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Grace by Alvaro Barrington Tate Britain
Tate Britain Commission: Alvaro Barrington: Grace© Tate (Seraphina Neville)

The Moving Story Behind Alvaro Barrington’s Monumental Tate Installation

As Grace opens at Tate Britain, Alvaro Barrington talks to Alayo Akinkugbe about how Ghostface Killah and Notting Hill Carnival inspired the work, and why art should be a safe space

Lead ImageTate Britain Commission: Alvaro Barrington: Grace© Tate (Seraphina Neville)

Art historian, curator and writer Alayo Akinkugbe is behind the popular Instagram page A Black History of Art, which highlights overlooked Black artists, sitters, curators and thinkers, past and present. In a new column for titled Black Gazes, Akinkugbe examines a spectrum of Black perspectives from across artistic disciplines and throughout art history, asking: how do Black artists see and respond to the world around them?

London-based painter Alvaro Barrington is known for his mixed-media works, which often combine contrasting materials: concrete painted onto luxury goods, cardboard and corrugated iron. His new installation, Grace at Tate Britain is an ode to his grandmother, sister and mother, and in his words, speaks to how, “[for] Black people, there’s a general emotional incentive to be graceful.”

The audience moves between an installation inspired by his grandmother’s home in hurricane season, with the sound of rain accompanied by the musical compositions of Devonté Hynes (of Blood Orange) and Olukemi Lijadu, among others, and an enormous sculpture of Barrington’s sister dancing, inspired by a memory of Notting Hill Carnival. The final section is a quiet, contemplative space with church pews overlaid with his drawings.

Barrington’s Grace is monumental, nostalgic and charged with a sense of intimacy. He drew inspiration from a range of sources, including Botticelli’s Birth of Venus, Ghostface Killah’s song All That I Got Is You, Tracey Emin’s famous artwork Everyone I Have Ever Slept With 1963–1995, and his mentor Nari Ward’s installation Amazing Grace.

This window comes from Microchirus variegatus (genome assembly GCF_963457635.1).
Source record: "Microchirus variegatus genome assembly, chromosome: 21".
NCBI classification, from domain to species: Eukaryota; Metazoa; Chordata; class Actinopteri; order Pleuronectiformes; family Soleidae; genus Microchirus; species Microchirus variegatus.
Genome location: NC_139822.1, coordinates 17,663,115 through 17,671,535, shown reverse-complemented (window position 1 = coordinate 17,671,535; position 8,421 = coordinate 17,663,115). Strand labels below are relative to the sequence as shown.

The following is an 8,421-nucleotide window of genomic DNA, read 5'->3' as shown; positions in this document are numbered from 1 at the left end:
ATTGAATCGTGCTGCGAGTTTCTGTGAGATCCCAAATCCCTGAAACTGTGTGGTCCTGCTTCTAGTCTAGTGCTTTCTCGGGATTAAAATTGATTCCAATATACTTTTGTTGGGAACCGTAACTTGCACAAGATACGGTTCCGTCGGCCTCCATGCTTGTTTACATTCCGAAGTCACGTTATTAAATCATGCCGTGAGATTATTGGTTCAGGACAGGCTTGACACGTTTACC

Below, Alvaro Barrington talks AnOther through Grace.

Alayo Akinkugbe: How did you come to the title of this commission, Grace?

Alvaro Barrington: There were a couple of different touch points. One was one of my professors [at Hunter College], Nari Ward’s incredible installation called Amazing Grace. The installation was extremely profound and he was playing the song Amazing Grace, which made me think about how, [for] Black people, there’s a general emotional incentive to be graceful.

Grace isn’t “my life is perfect, I’ve never experienced anything, and I just show up looking beautiful.” Grace is my mama being 17 years old, coming to my grandma, and being like, “Mum, I’m pregnant.” And she goes, “You’re beautiful, you’re amazing. Let me take my grandson because you’re not ready to take care of a kid. And I’m not going to make you feel ashamed of having gotten pregnant and I’m not going to make you feel ashamed of any of the things that you’re experiencing. I got you.”

AA: Who inspired the monumental sculpture of a woman dancing in a durag and gold jewellery, at the centre of this exhibition?

AB: I went to Florence and saw Botticelli’s Venus, and it was really interesting to see her covering herself. Then I thought about the history of Venus, and she always comes out of the ocean in shame, covering her body. Then I had this memory of my sister Samantha dancing at Notting Hill Carnival. And I was like, oh, here’s this public space, that two million people understand is her space. And I was like, wow, this is the space that the Black community has decided, as a public space, is your space.